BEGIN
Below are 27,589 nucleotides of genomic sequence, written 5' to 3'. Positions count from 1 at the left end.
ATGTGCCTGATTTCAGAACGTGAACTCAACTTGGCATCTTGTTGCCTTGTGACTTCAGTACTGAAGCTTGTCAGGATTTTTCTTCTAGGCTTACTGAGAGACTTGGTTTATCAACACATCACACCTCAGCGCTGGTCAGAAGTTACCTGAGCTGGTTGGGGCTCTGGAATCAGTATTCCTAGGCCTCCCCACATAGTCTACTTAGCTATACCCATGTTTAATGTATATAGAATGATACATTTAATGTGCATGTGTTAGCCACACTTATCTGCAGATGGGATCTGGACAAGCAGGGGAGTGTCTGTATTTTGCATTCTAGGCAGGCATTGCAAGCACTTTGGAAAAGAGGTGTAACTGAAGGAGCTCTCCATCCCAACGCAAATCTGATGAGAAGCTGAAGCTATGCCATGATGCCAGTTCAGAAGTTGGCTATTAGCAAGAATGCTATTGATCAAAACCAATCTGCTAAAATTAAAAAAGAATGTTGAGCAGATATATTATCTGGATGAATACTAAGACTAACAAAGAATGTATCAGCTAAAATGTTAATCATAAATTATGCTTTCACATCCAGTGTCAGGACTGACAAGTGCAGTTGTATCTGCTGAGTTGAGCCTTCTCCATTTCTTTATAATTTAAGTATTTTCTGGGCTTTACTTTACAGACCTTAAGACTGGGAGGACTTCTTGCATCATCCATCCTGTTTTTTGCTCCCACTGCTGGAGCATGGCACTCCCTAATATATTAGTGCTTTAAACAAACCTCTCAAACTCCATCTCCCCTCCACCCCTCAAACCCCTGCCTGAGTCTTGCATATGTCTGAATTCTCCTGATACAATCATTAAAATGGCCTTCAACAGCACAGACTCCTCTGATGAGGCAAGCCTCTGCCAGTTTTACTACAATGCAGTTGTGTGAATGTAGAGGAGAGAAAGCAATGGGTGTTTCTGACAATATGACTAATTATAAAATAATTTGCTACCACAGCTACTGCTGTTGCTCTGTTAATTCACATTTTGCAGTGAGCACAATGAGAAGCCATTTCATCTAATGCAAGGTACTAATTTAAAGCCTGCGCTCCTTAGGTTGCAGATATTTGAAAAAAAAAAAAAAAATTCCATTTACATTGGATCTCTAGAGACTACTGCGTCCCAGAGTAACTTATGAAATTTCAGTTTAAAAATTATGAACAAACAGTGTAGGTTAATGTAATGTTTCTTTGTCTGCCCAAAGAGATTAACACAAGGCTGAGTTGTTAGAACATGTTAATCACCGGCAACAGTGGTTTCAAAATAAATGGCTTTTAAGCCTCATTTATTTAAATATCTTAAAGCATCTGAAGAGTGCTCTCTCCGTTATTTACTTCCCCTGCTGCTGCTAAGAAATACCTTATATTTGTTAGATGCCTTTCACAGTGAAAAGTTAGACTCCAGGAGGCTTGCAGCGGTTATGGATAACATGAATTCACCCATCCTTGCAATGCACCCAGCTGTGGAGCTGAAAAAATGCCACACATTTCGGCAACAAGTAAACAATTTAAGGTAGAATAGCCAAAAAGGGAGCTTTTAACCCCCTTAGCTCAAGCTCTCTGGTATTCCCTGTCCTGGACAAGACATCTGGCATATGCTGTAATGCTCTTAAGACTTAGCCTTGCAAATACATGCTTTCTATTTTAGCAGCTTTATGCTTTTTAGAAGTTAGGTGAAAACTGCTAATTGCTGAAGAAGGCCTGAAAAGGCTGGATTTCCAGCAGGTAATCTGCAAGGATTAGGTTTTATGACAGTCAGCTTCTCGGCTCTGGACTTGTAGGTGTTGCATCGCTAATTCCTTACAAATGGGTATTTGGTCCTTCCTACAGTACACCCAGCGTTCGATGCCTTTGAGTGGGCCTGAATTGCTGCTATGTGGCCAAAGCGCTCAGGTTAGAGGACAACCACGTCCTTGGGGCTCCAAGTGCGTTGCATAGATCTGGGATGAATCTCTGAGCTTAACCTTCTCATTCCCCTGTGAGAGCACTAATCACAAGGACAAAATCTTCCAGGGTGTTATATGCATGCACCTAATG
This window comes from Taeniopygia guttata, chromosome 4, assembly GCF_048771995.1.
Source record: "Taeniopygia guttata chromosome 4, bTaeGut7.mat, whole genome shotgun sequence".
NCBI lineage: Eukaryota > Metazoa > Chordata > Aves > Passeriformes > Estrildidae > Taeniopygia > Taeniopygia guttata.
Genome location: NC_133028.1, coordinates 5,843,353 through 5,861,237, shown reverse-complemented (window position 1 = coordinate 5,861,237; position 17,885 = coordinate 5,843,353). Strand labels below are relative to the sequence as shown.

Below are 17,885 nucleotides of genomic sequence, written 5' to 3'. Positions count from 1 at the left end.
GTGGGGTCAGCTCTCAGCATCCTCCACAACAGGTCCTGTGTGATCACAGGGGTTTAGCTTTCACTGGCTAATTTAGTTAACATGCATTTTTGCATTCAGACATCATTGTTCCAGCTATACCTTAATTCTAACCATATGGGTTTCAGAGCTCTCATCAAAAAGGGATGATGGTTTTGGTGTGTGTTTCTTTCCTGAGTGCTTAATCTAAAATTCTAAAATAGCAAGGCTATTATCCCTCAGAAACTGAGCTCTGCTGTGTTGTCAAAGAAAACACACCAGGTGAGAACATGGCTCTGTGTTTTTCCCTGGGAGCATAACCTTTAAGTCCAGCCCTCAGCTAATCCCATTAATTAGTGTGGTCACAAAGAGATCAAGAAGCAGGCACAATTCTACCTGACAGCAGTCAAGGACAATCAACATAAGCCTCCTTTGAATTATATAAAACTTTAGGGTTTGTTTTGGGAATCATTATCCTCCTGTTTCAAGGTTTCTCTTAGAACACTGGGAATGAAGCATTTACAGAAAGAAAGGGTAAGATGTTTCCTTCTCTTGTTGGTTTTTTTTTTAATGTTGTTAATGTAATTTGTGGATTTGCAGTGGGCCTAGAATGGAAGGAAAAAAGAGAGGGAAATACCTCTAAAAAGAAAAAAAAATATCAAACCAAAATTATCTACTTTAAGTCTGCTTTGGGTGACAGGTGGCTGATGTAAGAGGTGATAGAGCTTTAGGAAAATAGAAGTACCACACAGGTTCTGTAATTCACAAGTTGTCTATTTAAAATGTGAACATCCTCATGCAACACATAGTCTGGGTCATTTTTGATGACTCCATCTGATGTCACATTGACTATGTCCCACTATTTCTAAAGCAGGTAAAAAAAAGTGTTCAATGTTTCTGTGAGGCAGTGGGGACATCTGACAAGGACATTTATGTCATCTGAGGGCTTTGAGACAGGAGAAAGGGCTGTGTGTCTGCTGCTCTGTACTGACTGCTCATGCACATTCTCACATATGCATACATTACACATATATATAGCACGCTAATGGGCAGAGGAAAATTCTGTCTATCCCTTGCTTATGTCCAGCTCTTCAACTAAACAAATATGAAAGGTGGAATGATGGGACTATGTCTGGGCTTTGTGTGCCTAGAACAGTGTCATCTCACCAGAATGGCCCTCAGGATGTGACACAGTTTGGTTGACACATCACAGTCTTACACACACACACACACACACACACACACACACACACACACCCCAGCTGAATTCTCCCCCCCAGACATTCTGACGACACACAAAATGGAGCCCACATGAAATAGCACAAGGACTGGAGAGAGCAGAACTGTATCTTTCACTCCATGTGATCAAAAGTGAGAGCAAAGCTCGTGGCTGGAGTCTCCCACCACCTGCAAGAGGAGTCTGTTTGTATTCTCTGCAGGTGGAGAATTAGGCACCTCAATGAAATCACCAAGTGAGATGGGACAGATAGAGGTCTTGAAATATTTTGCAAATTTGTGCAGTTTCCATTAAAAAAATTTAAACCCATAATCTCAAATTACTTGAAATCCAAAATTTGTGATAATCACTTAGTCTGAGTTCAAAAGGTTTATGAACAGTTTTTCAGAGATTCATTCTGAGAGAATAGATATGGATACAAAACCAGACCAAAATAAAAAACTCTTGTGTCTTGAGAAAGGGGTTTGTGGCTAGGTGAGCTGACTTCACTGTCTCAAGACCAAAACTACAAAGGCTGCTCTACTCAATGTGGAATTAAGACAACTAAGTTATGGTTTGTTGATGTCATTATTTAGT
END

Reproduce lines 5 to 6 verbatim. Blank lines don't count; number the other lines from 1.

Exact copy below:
NCBI lineage: Eukaryota > Metazoa > Chordata > Aves > Passeriformes > Estrildidae > Taeniopygia > Taeniopygia guttata.
Genome location: NC_133028.1, coordinates 5,843,353 through 5,861,237, shown reverse-complemented (window position 1 = coordinate 5,861,237; position 17,885 = coordinate 5,843,353). Strand labels below are relative to the sequence as shown.